I've encountered so many people who have so many misconceptions about the food from this part of the world. I must admit being skeptical myself at first, but there are many wonderful flavors and preparations in this type of cuisine and a unique mixture of textures and flavors. Don't take my word for it; experience it yourself.

Wednesday, March 12, 2014

The Gift of Taste

Which would be worse: being blind or deaf? Most of us have thought this or even had the question posed to us by friends, often leading to spirited debates as to which would be the bigger loss. While a loss of either of those senses would come with enormous every day obstacles, something I did not personally consider until recently - and I'm embarrassed to admit that this never occured to me given its importance in my life - is what it would be like to live without a sense of taste. Although not nearly as challenging as losing one's sight or hearing, something that is a huge part of my world would be taken from me.

So many of the happy, small moments in my day-to-day life revolve around my use of this sense. I recently received one of life's cruel reminders to appreciate what you have: a close family friend is fighting a difficult battle with cancer that robbed him of his ability to taste. A man who loves a great meal, the last time I saw him he told me that he has dreams of certain foods and how they taste. I have a strong suspicion similar dreams would come to me if I lost the ability to taste, like the phantom twitching of an amputated limb. I'm not normally a fan of list posts, but this got me thinking about some flavors I would miss the most should the sense of taste be taken from me. In no particular order:

The smoke and pepper on a well rendered fatty slice of brisket: That unforgettable flavor of bark mixed with buttery fat, it would be heartbreaking to be able to smell this Texas barbecue staple and not taste it.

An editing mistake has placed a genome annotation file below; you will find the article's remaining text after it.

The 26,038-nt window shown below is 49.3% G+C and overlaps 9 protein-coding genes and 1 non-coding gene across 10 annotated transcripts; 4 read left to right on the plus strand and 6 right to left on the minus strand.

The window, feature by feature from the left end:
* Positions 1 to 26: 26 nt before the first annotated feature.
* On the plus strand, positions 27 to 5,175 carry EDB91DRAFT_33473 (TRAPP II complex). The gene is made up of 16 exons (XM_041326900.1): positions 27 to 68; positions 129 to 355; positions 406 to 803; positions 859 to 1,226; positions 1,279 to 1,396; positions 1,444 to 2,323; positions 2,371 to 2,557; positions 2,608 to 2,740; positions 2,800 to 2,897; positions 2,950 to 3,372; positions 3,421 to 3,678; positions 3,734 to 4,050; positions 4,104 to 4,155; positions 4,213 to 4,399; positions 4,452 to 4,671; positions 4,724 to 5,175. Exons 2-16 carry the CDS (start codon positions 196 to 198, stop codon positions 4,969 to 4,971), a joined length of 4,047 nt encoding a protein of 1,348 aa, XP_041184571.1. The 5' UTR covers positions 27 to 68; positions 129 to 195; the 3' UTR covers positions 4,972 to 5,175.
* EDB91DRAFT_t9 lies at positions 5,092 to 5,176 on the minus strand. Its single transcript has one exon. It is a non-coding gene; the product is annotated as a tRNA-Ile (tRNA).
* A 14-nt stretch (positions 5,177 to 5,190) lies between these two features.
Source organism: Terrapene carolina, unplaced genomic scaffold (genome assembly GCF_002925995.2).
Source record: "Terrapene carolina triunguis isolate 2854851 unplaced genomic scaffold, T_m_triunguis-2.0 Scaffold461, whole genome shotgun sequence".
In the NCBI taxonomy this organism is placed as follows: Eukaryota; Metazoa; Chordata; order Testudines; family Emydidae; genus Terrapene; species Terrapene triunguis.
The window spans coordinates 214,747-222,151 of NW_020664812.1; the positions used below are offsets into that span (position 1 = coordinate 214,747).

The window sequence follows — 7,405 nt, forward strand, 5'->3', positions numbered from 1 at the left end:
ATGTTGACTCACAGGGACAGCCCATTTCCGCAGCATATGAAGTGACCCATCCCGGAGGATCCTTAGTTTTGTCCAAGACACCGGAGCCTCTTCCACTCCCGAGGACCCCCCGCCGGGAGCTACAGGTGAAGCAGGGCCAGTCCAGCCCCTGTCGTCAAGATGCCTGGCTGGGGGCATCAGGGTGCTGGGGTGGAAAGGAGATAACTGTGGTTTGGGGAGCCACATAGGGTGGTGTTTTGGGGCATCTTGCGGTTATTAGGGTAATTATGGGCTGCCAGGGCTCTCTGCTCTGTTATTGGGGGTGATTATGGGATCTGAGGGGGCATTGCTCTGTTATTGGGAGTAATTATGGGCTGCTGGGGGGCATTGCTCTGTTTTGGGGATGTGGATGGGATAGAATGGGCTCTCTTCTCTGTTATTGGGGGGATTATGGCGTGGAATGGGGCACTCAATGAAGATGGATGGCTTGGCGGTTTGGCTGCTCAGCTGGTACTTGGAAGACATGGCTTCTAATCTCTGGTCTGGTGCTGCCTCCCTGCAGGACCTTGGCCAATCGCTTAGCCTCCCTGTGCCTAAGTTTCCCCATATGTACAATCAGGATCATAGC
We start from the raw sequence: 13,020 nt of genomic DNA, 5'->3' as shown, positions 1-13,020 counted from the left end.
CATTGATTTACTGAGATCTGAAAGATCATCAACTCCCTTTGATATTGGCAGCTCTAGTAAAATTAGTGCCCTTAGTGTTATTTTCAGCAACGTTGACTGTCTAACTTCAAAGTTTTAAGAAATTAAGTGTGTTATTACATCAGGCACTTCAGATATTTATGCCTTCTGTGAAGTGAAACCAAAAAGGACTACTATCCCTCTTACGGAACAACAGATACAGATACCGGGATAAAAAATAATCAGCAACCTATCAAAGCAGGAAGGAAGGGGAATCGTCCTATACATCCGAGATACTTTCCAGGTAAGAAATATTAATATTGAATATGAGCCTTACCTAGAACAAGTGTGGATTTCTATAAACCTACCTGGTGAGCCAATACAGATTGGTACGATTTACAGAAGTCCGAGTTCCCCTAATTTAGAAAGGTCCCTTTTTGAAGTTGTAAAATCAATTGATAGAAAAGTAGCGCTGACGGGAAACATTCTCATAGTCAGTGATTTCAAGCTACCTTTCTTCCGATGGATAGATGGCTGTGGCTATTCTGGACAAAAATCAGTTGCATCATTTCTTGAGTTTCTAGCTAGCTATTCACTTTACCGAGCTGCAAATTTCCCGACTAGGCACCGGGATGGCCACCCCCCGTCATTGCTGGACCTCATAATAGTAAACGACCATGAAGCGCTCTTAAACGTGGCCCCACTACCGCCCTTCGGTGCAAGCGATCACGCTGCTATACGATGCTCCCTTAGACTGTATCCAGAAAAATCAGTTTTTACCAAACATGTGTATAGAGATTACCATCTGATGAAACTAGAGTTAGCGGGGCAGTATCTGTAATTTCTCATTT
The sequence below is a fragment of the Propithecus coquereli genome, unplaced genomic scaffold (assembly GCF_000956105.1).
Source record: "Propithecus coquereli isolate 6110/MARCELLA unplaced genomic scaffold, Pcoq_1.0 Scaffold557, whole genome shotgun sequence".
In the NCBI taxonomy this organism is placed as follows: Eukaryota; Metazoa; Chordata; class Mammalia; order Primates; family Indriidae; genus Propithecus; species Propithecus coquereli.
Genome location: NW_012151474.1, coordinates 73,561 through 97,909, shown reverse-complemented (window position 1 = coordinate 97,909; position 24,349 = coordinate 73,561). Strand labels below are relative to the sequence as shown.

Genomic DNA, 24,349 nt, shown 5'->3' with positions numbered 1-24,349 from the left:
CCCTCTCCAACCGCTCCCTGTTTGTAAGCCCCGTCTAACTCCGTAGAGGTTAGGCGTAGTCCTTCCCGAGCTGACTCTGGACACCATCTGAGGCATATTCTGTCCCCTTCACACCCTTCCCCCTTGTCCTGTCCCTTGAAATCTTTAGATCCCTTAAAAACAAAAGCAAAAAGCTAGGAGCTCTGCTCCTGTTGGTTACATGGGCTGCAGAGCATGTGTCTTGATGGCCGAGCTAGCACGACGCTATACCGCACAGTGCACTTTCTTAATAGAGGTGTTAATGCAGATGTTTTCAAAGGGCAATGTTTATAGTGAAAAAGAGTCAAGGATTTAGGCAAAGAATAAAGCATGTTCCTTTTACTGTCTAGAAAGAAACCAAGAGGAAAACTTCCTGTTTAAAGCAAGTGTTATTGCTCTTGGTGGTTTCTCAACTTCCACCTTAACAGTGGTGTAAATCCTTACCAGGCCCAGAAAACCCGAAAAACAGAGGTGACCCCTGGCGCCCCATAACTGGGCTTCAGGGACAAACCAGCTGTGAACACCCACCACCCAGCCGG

The spicy, fish sauce-y goodness of som tam: While I love the fragance and complexity of Thai curries, the green papaya salad popular in several countries across Southeast Asia is a must order at the better Thai restaurants in Houston. Thinly sliced green papaya is tossed with a mixture of sugar, lime, fish sauce and chilis. The combination of sweetness, acidity, spice and the terrific funk of fish sauce, each bite of som tam is a different experience. Vieng Thai's version is excellent, as discussed in this Kaitlin Steinberg article.

The Bravo sauce at Pollo Bravo: If you've yet to make it to Pollo Bravo, the small Houston chain known for their rotisserie chicken, you're missing out on a great experience. The chicken, with its beautifully seasoned skin and juicy white and dark meats are exactly what a rotisserie chicken should be but so often isn't at your local grocery store. Their sides and desserts are tasty as well, but what keeps me coming back to Pollo Bravo is the delectable green sauce served as an accompaniment to the chicken. One small cup is never enough, as I will mix it into the Mexican rice and dip almost anything else I'm eating into it.When picking up a to go order, one of my favorite things to do is order an extra bravo sauce and mix it into omelettes later in the week. The mayonnaise based sauce has a touch of lime and healthy dose of chili peppers thrown into the mix that make it a creamy, spice tingling addition of which I cannot get enough. To lose the ability to taste this would truly hurt.